[This policy] had been discredited both as something which distorted mission planning and which was ultimately unworkable in a war of wills with terrorists....[D]id September 11th change our way of thinking about the risks we face and the way we will face them, or not? I do not mean that as a glib and facile question, but as the most important foreign policy debate we have to face in today's world.Essentially, Yglesias counters Dauber by arguing that the US public won't tolerate very many casualties in a "war of choice" (such as a humanitarian intervention). That's why Clinton's wars led to the zero casualty mantra. By contrast, if the US is responding to aggression or a "clear and present danger," then some (unknown?) number of casualties should be acceptable.
The casualty question is important because lots of studies demonstrate that public support for military action declines as casualties mount. Cori is frankly worried that Americans won't have the stomach for Iraq. She's right to be concerned because it was the central lesson of Vietnam. John Mueller's research (warning PDF file) shows that even popular wars become unpopular over time as casualties mount.
I agree with Cori that the American public may well be more sophisticated in the post 9/11 world. The polity might tolerate a greater number of casualties if it believes the conflict is central to the "war on terror," on which the Bush administration has attached a war against WMD states. But even that adaptation is probably acceptable.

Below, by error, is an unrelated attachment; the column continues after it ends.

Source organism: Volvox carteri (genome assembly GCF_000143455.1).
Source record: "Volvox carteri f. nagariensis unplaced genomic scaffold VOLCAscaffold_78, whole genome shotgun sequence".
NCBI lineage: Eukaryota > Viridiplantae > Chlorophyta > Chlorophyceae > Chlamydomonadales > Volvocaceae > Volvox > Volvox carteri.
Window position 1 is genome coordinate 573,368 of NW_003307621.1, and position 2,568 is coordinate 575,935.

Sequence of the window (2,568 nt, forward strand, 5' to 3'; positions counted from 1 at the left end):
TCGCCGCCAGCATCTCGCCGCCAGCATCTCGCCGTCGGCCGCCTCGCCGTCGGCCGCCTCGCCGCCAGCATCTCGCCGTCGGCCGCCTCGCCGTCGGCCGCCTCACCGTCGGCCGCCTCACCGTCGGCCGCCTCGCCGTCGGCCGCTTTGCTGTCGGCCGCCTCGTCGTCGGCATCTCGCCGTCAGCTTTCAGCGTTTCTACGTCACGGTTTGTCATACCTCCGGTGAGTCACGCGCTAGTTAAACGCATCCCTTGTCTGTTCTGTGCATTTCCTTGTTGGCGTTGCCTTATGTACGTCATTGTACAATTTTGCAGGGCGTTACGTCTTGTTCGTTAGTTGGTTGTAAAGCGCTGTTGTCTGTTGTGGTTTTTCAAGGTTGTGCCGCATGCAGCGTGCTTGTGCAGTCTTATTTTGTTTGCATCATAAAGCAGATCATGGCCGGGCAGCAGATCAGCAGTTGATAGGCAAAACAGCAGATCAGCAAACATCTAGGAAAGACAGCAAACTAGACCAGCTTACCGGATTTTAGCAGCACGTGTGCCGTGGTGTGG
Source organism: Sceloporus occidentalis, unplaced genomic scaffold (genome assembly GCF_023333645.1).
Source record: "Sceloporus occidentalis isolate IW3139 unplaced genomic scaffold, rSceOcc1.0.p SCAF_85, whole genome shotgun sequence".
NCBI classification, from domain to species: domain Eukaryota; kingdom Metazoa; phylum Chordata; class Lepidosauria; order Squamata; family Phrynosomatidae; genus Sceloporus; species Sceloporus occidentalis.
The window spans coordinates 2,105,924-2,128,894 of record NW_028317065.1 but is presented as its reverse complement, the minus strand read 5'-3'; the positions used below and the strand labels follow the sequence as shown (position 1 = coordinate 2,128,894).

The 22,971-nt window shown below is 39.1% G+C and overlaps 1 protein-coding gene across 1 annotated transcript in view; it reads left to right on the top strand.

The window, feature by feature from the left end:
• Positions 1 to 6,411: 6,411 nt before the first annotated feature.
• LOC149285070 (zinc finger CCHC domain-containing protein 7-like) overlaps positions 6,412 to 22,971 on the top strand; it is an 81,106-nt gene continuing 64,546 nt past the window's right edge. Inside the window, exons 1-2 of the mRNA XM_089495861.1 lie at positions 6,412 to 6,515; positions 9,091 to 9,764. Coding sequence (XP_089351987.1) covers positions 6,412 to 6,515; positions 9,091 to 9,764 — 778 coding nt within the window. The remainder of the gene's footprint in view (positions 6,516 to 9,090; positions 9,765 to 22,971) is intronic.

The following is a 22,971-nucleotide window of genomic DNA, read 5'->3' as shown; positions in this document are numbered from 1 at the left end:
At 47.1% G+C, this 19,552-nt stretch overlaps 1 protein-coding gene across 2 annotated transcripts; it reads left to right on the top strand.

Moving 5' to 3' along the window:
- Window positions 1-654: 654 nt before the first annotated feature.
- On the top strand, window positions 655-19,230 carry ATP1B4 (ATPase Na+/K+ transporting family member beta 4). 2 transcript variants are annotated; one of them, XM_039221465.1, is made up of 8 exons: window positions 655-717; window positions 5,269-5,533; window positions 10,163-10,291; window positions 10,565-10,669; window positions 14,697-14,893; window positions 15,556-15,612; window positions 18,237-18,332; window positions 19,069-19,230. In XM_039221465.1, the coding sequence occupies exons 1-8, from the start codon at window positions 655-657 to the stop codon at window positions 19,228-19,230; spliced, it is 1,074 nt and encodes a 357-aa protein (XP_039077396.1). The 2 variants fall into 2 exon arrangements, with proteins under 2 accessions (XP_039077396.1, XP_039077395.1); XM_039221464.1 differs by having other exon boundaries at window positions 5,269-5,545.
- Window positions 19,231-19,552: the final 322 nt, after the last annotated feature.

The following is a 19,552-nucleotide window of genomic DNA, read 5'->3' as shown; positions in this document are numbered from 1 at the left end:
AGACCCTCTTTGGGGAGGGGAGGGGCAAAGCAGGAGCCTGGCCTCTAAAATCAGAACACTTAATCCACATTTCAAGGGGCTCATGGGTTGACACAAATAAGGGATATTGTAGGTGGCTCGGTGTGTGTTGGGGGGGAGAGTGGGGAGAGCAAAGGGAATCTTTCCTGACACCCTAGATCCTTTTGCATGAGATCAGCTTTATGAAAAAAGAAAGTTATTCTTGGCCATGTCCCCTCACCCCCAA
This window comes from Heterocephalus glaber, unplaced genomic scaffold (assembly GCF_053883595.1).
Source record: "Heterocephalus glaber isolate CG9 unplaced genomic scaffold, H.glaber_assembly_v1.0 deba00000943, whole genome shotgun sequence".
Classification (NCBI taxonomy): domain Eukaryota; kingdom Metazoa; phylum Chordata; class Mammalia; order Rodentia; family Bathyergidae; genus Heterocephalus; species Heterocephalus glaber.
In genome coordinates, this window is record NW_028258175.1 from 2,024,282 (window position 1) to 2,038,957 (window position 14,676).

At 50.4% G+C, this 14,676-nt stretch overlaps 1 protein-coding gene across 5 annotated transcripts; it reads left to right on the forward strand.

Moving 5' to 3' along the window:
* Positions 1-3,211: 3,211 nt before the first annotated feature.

The rub, of course, is that Iraq was sold as a strategic necessity against a "grave and gathering threat," but the evidence from Iraq very strongly suggests that such a threat did not exist. Thus, administration officials are pointing out post facto humanitarian reasons for toppling Saddam.
As I keep noting here, candidate Bush was opposed to US intervention in Rwanda, even when asked it if would have been worthwhile to save 600,000 lives.
Thus, I think Matt Yglesias is spot on in his critique. If the Bush administration cannot show WMD or al Qaeda ties to Saddam Hussein's Iraq, then support for the war is going to continue to decline. It could collapse.
The new presence of foreign fighters in Iraq is a better justification for war, but this will likely mean that the public will start looking around for someone with a better idea of how to fight the war on terror. After all, those foreign fighters weren't there before the US attacked.
Remember, even Secretary of Defense Rumsfeld is worried that the war may be creating as many terrorists as it kills.
Cori argues that the question of American will to fight in the face of casualties is the major foreign policy puzzle of the era.
Needless to say, I think she's wrong. The foreign policy question of the day is how most effectively to counter, rather than create, international terrorism and proliferation of WMD.
The lesson of the last 12 years in Iraq is that sanctions, inspections, arms control and deterrence worked. So the WMD part of the puzzle can be resolved, at least when dealing with states.
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